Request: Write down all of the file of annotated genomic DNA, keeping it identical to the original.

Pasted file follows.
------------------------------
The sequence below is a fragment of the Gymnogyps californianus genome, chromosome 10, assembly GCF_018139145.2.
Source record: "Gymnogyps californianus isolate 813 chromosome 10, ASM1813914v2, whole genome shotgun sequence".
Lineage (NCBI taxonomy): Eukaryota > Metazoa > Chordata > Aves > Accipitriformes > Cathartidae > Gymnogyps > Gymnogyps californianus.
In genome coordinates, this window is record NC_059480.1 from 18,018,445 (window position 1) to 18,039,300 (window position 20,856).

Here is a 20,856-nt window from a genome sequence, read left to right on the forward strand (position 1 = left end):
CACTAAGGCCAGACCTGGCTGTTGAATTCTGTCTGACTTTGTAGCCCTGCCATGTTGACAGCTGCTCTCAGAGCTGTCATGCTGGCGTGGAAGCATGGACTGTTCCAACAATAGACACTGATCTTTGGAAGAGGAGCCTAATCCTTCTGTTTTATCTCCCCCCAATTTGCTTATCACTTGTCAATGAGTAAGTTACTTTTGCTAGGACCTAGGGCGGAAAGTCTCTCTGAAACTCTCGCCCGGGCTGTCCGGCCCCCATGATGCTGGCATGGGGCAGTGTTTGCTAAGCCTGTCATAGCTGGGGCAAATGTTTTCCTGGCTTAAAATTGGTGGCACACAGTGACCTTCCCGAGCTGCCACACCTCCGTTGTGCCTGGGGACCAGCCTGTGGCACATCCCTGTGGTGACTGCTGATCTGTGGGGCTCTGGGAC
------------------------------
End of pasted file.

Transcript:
The sequence below is a fragment of the Gymnogyps californianus genome, chromosome 10, assembly GCF_018139145.2.
Source record: "Gymnogyps californianus isolate 813 chromosome 10, ASM1813914v2, whole genome shotgun sequence".
Lineage (NCBI taxonomy): Eukaryota > Metazoa > Chordata > Aves > Accipitriformes > Cathartidae > Gymnogyps > Gymnogyps californianus.
In genome coordinates, this window is record NC_059480.1 from 18,018,445 (window position 1) to 18,039,300 (window position 20,856).

Here is a 20,856-nt window from a genome sequence, read left to right on the forward strand (position 1 = left end):
CACTAAGGCCAGACCTGGCTGTTGAATTCTGTCTGACTTTGTAGCCCTGCCATGTTGACAGCTGCTCTCAGAGCTGTCATGCTGGCGTGGAAGCATGGACTGTTCCAACAATAGACACTGATCTTTGGAAGAGGAGCCTAATCCTTCTGTTTTATCTCCCCCCAATTTGCTTATCACTTGTCAATGAGTAAGTTACTTTTGCTAGGACCTAGGGCGGAAAGTCTCTCTGAAACTCTCGCCCGGGCTGTCCGGCCCCCATGATGCTGGCATGGGGCAGTGTTTGCTAAGCCTGTCATAGCTGGGGCAAATGTTTTCCTGGCTTAAAATTGGTGGCACACAGTGACCTTCCCGAGCTGCCACACCTCCGTTGTGCCTGGGGACCAGCCTGTGGCACATCCCTGTGGTGACTGCTGATCTGTGGGGCTCTGGGAC